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ATSDR Press Room

Spring Valley Neighborhood Exposure Investigation
Summary for the Scientific Advisory Panel


District of Columbia County, Washington, DC, District of Columbia

Wednesday, June 12, 2002

The Agency for Toxic Substances and Disease Registry (ATSDR) conducted an Exposure Investigation (EI) in March 2002, in cooperation with the Washington, D.C. Department of Health. The EI was conducted for those households that had the highest arsenic levels in composite soil samples taken from their yard. In this Exposure Investigation, 32 individuals (23 adults and 9 children) were evaluated for arsenic exposure and 13 homes were evaluated for arsenic content.

 Urine arsenic levels, which are a good measure of recent arsenic exposure, were low in the individuals tested.  These levels would not be expected to cause any health problems.  Individuals had their urine tested for inorganic arsenic (which could be coming from naturally-occurring arsenic or contaminated soil and dust) and total arsenic (which could come from all sources-food, water, air, soil and dust).  We measure arsenic in urine in parts per billion (ppb).  Only four of the individuals tested had detectable inorganic arsenic in their urine, with levels ranging from 10 ppb to 15 ppb.  Levels below 20 ppb of inorganic arsenic usually indicate no significant exposure. All individuals tested had total urinary arsenic between 0 and 210 ppb.  This value range is what one might expect in the general population.  The total urinary arsenic is mostly organic arsenic from food sources and is much less toxic than inorganic arsenic.

 Hair arsenic testing is not as accurate as urine testing, but allows us to look at arsenic exposure during the past months or years (depending on the length of the hair).  We measure arsenic in hair in parts per million (ppm).  All individuals tested had hair arsenic levels between 0 ppm and 0.73 ppm.  The average was 0.1 ppm.  Levels below 1 ppm usually indicate no significant exposure.  In summary, the hair arsenic levels show low levels of exposure.  These levels would not be expected to cause any health problems.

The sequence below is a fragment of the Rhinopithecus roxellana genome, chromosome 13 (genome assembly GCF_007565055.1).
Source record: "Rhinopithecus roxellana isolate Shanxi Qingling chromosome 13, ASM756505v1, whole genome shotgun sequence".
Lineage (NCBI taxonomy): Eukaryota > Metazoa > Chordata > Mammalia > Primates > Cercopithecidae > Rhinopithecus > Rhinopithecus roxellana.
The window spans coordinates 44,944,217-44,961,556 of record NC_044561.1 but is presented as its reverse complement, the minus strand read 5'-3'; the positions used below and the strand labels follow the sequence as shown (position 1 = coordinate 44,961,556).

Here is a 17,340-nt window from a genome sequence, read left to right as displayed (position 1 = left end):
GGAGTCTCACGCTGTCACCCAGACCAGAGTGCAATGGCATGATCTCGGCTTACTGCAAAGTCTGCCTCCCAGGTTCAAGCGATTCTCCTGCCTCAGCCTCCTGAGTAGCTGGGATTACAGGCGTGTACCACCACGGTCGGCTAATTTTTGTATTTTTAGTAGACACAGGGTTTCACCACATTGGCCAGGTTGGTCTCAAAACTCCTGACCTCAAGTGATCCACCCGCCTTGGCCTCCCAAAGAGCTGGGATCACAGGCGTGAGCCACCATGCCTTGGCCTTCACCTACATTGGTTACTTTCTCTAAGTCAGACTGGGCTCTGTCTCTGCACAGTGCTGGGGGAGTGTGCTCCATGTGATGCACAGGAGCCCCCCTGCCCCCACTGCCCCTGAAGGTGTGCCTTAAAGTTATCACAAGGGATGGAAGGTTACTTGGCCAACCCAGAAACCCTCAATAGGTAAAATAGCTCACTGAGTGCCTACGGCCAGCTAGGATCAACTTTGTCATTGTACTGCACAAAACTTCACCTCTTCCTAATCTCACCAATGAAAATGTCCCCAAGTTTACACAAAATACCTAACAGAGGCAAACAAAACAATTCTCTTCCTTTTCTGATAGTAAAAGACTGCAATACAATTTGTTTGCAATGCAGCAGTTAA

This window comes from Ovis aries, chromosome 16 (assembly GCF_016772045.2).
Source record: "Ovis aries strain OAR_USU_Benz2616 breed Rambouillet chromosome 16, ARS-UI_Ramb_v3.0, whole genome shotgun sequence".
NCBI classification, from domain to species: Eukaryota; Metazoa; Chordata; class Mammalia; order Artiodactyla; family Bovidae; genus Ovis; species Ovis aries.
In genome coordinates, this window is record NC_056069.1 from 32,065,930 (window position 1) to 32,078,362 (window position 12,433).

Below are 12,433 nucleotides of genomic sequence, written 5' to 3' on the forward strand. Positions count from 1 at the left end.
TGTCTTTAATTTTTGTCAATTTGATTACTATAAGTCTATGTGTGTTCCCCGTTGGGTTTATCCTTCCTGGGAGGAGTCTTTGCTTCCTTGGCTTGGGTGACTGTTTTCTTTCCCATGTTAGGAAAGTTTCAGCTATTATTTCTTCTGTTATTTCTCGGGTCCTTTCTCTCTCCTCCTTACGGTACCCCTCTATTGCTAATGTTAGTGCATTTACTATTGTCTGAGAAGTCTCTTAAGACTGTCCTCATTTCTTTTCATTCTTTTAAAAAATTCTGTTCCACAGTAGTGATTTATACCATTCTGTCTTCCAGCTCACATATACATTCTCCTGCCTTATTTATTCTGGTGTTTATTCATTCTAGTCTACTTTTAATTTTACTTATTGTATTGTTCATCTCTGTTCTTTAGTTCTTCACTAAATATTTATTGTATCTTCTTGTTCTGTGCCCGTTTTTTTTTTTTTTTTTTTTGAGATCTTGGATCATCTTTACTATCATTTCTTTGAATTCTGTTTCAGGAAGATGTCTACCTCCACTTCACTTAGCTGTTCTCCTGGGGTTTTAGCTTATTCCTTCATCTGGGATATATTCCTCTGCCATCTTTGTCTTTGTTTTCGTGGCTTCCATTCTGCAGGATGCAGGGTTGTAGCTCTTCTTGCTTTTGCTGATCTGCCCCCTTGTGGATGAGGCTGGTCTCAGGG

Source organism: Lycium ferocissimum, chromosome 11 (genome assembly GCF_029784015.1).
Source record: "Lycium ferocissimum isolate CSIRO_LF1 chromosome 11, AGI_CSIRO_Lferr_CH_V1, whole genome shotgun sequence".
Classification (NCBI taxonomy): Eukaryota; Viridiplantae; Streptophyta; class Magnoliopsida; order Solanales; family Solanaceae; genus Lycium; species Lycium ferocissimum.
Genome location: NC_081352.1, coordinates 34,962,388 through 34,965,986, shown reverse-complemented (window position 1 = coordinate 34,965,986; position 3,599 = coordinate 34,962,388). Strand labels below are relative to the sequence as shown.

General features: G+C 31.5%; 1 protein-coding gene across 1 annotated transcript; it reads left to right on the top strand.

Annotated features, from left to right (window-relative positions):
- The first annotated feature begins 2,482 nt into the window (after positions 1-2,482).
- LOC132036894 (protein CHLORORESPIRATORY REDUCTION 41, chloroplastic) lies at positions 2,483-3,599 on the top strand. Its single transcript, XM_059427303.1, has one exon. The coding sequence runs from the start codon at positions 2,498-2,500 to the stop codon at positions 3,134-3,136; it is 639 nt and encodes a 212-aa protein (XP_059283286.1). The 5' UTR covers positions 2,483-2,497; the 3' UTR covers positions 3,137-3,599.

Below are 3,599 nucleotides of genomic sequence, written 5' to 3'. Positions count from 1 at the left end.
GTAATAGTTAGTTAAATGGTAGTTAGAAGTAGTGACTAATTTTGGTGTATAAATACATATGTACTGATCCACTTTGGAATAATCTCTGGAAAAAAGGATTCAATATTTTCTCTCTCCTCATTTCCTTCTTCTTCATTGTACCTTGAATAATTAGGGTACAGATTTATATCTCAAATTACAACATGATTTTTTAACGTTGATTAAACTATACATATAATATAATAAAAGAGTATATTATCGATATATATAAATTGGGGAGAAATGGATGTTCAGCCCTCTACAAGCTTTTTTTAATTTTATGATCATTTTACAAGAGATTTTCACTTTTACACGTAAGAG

Household dust was tested in 13 homes.  Levels of arsenic ranged from 0 ppm to 63 ppm.  The average was 9.9 ppm of arsenic in the dust.  It is difficult to interpre the significance of household dust levels.  However, it is apparent from the hair and urine tests that these levels are not causing elevated arsenic levels, or any increased health risks, to individuals in these homes.

ATSDR will continue to be involved in activities in the Spring Valley neighborhood.  Consideration is being given further arsenic testing if other individuals are identified who might be at risk for exposure.  Any further testing or evaluation will be discussed with the Spring Valley Scientific Advisory Panel, the Restoration Advisory Board, and the local community.


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Related Web Site(s)


ATSDR Spring Valley Site Information
Spring Valley in Washington DC

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Related PHA & HC For this Press Release


Spring Valley Chemical Munitions
-Public Health Evaluation for the Spring Valley Community
Document Date: 9/7/2005 - HC  [PDF - 980 KB]

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Related News Releases For District of Columbia County, Washington, DC, District of Columbia

 

Public Comments Sought on Health Consultation on Chillum Percholorethylene Site
Release Date: Thursday, April 10, 2008
The Agency for Toxic Substances and Disease Registry (ATSDR) is seeking public comments on the health consultation on Chillum Perchloroethylene Site (Chillum Perc Site). The health consultation found that exposures to volatile organic compound (VOC) concentrations in indoor and outdoor air at the site pose no apparent public health hazard.

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